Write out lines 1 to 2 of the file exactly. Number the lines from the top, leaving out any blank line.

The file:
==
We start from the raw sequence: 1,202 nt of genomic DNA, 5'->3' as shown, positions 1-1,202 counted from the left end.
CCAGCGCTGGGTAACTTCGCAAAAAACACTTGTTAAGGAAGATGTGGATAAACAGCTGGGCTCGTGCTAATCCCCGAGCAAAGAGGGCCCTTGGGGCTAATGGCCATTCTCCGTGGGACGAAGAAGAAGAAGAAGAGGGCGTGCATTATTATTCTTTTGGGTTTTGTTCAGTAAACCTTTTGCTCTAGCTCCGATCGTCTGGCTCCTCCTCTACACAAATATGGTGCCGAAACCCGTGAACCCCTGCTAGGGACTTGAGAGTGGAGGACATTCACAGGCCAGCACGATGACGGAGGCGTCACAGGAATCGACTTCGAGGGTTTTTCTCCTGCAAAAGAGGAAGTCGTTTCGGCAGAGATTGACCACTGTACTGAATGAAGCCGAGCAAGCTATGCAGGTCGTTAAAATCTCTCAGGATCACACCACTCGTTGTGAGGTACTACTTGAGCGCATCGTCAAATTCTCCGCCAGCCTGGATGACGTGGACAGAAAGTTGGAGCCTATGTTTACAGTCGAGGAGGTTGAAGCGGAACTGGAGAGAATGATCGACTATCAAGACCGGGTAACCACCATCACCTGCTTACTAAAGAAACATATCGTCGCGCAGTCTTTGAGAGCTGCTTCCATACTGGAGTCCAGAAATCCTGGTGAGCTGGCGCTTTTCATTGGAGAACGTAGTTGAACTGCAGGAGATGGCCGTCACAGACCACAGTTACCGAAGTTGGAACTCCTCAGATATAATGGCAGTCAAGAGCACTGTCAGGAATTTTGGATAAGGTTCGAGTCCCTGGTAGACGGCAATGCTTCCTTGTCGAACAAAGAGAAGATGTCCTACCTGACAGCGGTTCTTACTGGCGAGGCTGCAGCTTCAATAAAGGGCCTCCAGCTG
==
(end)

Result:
We start from the raw sequence: 1,202 nt of genomic DNA, 5'->3' as shown, positions 1-1,202 counted from the left end.
CCAGCGCTGGGTAACTTCGCAAAAAACACTTGTTAAGGAAGATGTGGATAAACAGCTGGGCTCGTGCTAATCCCCGAGCAAAGAGGGCCCTTGGGGCTAATGGCCATTCTCCGTGGGACGAAGAAGAAGAAGAAGAGGGCGTGCATTATTATTCTTTTGGGTTTTGTTCAGTAAACCTTTTGCTCTAGCTCCGATCGTCTGGCTCCTCCTCTACACAAATATGGTGCCGAAACCCGTGAACCCCTGCTAGGGACTTGAGAGTGGAGGACATTCACAGGCCAGCACGATGACGGAGGCGTCACAGGAATCGACTTCGAGGGTTTTTCTCCTGCAAAAGAGGAAGTCGTTTCGGCAGAGATTGACCACTGTACTGAATGAAGCCGAGCAAGCTATGCAGGTCGTTAAAATCTCTCAGGATCACACCACTCGTTGTGAGGTACTACTTGAGCGCATCGTCAAATTCTCCGCCAGCCTGGATGACGTGGACAGAAAGTTGGAGCCTATGTTTACAGTCGAGGAGGTTGAAGCGGAACTGGAGAGAATGATCGACTATCAAGACCGGGTAACCACCATCACCTGCTTACTAAAGAAACATATCGTCGCGCAGTCTTTGAGAGCTGCTTCCATACTGGAGTCCAGAAATCCTGGTGAGCTGGCGCTTTTCATTGGAGAACGTAGTTGAACTGCAGGAGATGGCCGTCACAGACCACAGTTACCGAAGTTGGAACTCCTCAGATATAATGGCAGTCAAGAGCACTGTCAGGAATTTTGGATAAGGTTCGAGTCCCTGGTAGACGGCAATGCTTCCTTGTCGAACAAAGAGAAGATGTCCTACCTGACAGCGGTTCTTACTGGCGAGGCTGCAGCTTCAATAAAGGGCCTCCAGCTG